Wednesday, June 24, 2015
Skadden, Arps Requests Guidance on Taxation of Retirement Payments to Providers of Pro Bono Legal Services
As reported in Tax Notes Today (subscription required), Skadden, Arps has written the Assistant Secretary (Tax Policy) in Treasury and the IRS Chief Counsel to request inclusion in the 2015-2016 Priority Guidance Plan of published guidance addressing the tax treatment of retirement payments to retired law firm partners who provide pro bono legal services to the poor and to charitable organizations that serve them. The following paragraph of the firm's letter explains the legal issue:
[T]he question is whether pro bono services provided by retired partners constitute "services with respect to [a] trade or business carried on by [the law firm] partnership," such that the retirement payments would no longer qualify for the exception to the definition of "net earnings from self-employment." Section 1402(a)(10(A) provides that if a retirement plan meets certain requirements, any payments made pursuant to that plan are excluded from a partner's net earnings from self-employment so long as, among other things, the partner "rendered no services with respect to any trade or business carried on by such partnership . . . during the taxable year of such partnership . . . in which such amounts were received." The issue raised by the Chief Judge's pro bono initiative focusing on retired partners is whether a retired partner who is currently receiving retirement payments that otherwise qualify for the Section 1402(a)(10(A) exclusion could be treated as "rendering services with respect to any trade or business" of the law firm partnership by taking on a pro bono legal representation that is connected to the law firm, whether it involves supervision of other law firm lawyers and staff, use of law firm resources (office space, computer and other equipment), and/or coverage under the law firm's malpractice insurance.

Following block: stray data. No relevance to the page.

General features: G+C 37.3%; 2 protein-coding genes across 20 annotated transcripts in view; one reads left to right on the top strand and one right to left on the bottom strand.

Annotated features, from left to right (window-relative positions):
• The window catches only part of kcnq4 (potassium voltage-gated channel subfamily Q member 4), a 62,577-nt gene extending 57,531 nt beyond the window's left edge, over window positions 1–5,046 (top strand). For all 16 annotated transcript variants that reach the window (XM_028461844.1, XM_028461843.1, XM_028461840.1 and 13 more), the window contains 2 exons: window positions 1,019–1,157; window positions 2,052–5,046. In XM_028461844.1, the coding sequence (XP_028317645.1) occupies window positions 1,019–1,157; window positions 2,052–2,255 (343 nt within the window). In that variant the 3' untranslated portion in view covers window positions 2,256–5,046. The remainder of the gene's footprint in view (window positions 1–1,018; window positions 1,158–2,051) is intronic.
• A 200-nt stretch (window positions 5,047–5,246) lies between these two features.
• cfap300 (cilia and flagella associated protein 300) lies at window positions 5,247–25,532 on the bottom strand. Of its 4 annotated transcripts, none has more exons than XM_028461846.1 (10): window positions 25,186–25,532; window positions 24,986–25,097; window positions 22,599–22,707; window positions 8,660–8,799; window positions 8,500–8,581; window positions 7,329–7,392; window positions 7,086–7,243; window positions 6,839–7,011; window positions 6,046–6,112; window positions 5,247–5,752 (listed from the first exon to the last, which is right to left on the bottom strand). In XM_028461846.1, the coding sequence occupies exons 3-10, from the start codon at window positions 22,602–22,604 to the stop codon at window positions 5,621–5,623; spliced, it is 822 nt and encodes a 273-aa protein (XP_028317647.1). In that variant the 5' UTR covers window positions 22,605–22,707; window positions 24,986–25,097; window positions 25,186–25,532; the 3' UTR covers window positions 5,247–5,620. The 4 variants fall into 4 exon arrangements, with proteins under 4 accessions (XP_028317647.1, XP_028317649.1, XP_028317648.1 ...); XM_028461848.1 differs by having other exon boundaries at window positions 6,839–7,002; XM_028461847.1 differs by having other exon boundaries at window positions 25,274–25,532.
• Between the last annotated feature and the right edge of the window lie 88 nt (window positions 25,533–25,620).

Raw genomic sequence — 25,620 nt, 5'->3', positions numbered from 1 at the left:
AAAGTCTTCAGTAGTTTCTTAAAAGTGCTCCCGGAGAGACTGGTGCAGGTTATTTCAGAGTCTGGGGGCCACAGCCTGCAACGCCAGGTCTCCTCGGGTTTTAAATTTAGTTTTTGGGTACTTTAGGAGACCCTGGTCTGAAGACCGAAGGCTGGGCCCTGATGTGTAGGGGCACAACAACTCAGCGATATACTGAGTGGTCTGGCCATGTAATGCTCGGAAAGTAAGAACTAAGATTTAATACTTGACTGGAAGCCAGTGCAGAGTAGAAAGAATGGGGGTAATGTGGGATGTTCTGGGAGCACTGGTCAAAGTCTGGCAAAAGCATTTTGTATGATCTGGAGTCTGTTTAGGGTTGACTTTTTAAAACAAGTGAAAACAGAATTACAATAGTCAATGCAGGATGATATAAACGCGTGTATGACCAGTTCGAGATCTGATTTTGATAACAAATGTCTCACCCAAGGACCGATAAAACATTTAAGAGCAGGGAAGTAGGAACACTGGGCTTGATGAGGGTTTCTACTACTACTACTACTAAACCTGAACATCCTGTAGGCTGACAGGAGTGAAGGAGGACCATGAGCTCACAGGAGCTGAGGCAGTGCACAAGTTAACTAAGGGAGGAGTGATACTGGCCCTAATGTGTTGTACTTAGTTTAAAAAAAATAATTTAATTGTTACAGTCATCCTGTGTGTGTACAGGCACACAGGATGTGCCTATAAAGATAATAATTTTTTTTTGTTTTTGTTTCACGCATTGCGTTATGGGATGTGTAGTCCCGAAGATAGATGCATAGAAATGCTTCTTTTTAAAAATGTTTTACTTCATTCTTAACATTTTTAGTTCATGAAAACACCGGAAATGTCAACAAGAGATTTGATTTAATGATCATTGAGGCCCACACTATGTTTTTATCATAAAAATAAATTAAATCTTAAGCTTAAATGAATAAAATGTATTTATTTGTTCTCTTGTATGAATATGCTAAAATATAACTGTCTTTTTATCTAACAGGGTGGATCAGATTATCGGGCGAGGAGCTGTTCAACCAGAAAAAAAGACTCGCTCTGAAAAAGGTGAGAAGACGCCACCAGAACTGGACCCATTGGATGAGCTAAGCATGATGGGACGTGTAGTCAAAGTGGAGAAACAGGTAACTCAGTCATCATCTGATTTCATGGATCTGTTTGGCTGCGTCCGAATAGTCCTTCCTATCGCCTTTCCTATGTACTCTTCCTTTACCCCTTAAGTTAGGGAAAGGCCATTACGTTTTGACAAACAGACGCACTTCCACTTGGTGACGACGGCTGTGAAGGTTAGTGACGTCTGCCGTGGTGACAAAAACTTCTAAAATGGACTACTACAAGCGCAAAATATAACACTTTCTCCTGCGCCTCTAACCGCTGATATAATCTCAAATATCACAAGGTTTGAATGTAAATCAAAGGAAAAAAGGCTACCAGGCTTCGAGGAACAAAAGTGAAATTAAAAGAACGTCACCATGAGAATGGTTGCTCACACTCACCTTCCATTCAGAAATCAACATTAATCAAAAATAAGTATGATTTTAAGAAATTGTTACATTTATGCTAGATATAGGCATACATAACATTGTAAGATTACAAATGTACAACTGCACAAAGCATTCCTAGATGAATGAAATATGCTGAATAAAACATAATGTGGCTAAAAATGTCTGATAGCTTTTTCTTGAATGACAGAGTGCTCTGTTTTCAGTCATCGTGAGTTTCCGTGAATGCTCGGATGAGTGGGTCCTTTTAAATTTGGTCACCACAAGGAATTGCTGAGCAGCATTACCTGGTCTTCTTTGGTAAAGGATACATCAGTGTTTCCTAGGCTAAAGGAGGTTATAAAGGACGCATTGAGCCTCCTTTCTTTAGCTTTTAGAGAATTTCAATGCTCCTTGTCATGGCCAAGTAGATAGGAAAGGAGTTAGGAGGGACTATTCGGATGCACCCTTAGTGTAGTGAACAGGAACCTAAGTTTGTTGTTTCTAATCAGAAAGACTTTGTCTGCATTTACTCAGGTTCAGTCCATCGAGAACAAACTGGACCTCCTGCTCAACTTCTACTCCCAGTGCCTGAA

The letter argues that “uncertainty surrounding the tax treatment of the retirement payments presents a significant impediment to the retired partner's provision of pro bono services, thereby serving to discourage important pro bono work by retired law firm partners who would not otherwise be subject to self-employment tax on their retirement payments, but for their pro bono assistance to needy underserved individuals and communities.”
Electronic Citation: 2015 TNT 121-18